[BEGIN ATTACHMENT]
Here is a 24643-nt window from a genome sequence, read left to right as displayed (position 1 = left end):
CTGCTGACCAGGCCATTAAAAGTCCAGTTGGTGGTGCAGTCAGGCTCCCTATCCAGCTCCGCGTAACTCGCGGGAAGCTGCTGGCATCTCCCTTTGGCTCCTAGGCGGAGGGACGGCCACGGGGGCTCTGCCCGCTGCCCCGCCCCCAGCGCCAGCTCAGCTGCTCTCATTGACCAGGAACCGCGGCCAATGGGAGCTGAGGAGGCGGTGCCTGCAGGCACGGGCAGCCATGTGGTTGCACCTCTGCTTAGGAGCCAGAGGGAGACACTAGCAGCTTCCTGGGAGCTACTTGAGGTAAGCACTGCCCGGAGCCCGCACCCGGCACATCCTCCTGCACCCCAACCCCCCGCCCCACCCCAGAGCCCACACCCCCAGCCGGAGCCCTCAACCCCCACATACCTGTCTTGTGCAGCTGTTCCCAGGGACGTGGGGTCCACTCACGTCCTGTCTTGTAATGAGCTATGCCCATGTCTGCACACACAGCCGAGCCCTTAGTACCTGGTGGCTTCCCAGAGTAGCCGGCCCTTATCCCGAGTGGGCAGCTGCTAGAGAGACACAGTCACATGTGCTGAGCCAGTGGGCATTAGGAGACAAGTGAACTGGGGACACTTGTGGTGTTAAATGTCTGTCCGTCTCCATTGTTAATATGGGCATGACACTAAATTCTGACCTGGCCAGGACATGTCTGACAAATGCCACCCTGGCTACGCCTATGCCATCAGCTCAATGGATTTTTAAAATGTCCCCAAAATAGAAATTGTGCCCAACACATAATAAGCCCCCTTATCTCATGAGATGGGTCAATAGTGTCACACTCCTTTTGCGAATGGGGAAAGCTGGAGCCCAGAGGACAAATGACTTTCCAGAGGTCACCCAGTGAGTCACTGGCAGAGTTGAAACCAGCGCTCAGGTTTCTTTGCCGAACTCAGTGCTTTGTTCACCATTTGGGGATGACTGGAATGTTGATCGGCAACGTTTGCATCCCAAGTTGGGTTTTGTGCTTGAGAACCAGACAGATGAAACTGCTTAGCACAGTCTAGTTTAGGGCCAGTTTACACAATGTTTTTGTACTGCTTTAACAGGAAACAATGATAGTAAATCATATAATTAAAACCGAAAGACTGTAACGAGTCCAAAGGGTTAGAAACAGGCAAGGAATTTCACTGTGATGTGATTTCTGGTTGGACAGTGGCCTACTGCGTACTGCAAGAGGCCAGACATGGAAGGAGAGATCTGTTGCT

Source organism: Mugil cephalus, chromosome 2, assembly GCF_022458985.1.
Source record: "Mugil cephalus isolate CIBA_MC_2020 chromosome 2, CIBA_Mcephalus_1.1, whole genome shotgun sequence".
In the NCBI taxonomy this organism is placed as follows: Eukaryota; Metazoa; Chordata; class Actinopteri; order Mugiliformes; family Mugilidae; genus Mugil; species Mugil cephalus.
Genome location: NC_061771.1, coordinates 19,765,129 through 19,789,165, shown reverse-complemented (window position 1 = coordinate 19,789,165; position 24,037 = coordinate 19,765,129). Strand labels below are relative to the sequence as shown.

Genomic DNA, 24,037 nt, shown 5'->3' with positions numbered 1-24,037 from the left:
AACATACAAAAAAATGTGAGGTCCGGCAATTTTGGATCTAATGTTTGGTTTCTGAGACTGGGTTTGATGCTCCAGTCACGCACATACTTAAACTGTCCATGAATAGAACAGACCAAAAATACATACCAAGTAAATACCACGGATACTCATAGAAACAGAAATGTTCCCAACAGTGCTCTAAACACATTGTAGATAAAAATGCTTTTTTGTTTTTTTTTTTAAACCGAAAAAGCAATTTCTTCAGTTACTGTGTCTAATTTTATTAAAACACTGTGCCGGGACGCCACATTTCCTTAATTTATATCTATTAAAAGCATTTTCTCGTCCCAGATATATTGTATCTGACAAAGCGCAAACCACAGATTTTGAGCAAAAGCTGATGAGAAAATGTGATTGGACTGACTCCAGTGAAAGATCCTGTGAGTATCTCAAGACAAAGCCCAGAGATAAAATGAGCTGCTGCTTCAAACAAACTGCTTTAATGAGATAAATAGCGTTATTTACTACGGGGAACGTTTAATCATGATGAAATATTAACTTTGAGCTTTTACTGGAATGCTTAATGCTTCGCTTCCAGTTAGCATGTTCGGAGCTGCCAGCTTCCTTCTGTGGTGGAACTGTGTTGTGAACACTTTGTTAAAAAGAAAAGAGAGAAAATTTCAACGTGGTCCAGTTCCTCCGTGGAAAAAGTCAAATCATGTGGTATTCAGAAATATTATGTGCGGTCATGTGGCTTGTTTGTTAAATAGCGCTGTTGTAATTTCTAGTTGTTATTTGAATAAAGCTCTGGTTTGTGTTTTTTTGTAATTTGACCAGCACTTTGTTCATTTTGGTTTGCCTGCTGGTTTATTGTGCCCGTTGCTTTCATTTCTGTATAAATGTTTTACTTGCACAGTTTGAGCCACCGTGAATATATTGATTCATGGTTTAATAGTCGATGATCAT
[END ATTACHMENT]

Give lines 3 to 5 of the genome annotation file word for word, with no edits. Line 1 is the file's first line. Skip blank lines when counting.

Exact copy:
Source organism: Mugil cephalus, chromosome 2, assembly GCF_022458985.1.
Source record: "Mugil cephalus isolate CIBA_MC_2020 chromosome 2, CIBA_Mcephalus_1.1, whole genome shotgun sequence".
In the NCBI taxonomy this organism is placed as follows: Eukaryota; Metazoa; Chordata; class Actinopteri; order Mugiliformes; family Mugilidae; genus Mugil; species Mugil cephalus.